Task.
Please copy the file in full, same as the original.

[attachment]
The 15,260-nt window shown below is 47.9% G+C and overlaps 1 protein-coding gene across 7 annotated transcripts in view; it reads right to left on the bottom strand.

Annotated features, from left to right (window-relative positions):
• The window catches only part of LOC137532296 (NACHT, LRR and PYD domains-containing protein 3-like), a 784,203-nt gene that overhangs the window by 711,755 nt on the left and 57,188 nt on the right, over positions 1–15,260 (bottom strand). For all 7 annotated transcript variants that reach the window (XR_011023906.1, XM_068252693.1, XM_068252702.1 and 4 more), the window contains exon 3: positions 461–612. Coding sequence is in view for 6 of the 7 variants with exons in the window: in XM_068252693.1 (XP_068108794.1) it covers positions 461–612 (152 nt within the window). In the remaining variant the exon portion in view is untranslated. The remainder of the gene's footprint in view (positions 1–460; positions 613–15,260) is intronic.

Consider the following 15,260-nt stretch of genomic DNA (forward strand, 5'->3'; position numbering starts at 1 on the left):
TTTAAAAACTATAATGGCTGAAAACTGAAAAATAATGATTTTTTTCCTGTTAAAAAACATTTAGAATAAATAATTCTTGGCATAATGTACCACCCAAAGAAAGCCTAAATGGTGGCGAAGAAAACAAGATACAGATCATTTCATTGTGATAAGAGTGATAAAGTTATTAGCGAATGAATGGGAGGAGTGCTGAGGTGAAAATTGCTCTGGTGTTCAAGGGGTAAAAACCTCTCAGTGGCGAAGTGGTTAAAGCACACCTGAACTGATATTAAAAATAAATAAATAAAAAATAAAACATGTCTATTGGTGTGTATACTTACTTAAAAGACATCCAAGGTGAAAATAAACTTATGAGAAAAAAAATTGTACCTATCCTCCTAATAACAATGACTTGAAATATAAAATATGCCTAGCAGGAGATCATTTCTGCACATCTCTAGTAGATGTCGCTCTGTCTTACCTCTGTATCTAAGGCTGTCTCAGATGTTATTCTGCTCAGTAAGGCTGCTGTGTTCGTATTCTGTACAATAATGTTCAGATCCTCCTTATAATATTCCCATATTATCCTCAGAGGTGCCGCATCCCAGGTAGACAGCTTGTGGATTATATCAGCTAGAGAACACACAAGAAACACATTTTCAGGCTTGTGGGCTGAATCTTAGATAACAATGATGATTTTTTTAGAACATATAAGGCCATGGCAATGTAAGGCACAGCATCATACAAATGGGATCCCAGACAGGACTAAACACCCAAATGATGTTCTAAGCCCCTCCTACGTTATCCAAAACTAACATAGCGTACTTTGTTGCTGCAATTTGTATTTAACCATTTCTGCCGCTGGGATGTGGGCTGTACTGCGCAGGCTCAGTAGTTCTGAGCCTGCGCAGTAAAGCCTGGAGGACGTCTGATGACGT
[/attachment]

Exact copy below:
The 15,260-nt window shown below is 47.9% G+C and overlaps 1 protein-coding gene across 7 annotated transcripts in view; it reads right to left on the bottom strand.

Annotated features, from left to right (window-relative positions):
• The window catches only part of LOC137532296 (NACHT, LRR and PYD domains-containing protein 3-like), a 784,203-nt gene that overhangs the window by 711,755 nt on the left and 57,188 nt on the right, over positions 1–15,260 (bottom strand). For all 7 annotated transcript variants that reach the window (XR_011023906.1, XM_068252693.1, XM_068252702.1 and 4 more), the window contains exon 3: positions 461–612. Coding sequence is in view for 6 of the 7 variants with exons in the window: in XM_068252693.1 (XP_068108794.1) it covers positions 461–612 (152 nt within the window). In the remaining variant the exon portion in view is untranslated. The remainder of the gene's footprint in view (positions 1–460; positions 613–15,260) is intronic.

Consider the following 15,260-nt stretch of genomic DNA (forward strand, 5'->3'; position numbering starts at 1 on the left):
TTTAAAAACTATAATGGCTGAAAACTGAAAAATAATGATTTTTTTCCTGTTAAAAAACATTTAGAATAAATAATTCTTGGCATAATGTACCACCCAAAGAAAGCCTAAATGGTGGCGAAGAAAACAAGATACAGATCATTTCATTGTGATAAGAGTGATAAAGTTATTAGCGAATGAATGGGAGGAGTGCTGAGGTGAAAATTGCTCTGGTGTTCAAGGGGTAAAAACCTCTCAGTGGCGAAGTGGTTAAAGCACACCTGAACTGATATTAAAAATAAATAAATAAAAAATAAAACATGTCTATTGGTGTGTATACTTACTTAAAAGACATCCAAGGTGAAAATAAACTTATGAGAAAAAAAATTGTACCTATCCTCCTAATAACAATGACTTGAAATATAAAATATGCCTAGCAGGAGATCATTTCTGCACATCTCTAGTAGATGTCGCTCTGTCTTACCTCTGTATCTAAGGCTGTCTCAGATGTTATTCTGCTCAGTAAGGCTGCTGTGTTCGTATTCTGTACAATAATGTTCAGATCCTCCTTATAATATTCCCATATTATCCTCAGAGGTGCCGCATCCCAGGTAGACAGCTTGTGGATTATATCAGCTAGAGAACACACAAGAAACACATTTTCAGGCTTGTGGGCTGAATCTTAGATAACAATGATGATTTTTTTAGAACATATAAGGCCATGGCAATGTAAGGCACAGCATCATACAAATGGGATCCCAGACAGGACTAAACACCCAAATGATGTTCTAAGCCCCTCCTACGTTATCCAAAACTAACATAGCGTACTTTGTTGCTGCAATTTGTATTTAACCATTTCTGCCGCTGGGATGTGGGCTGTACTGCGCAGGCTCAGTAGTTCTGAGCCTGCGCAGTAAAGCCTGGAGGACGTCTGATGACGT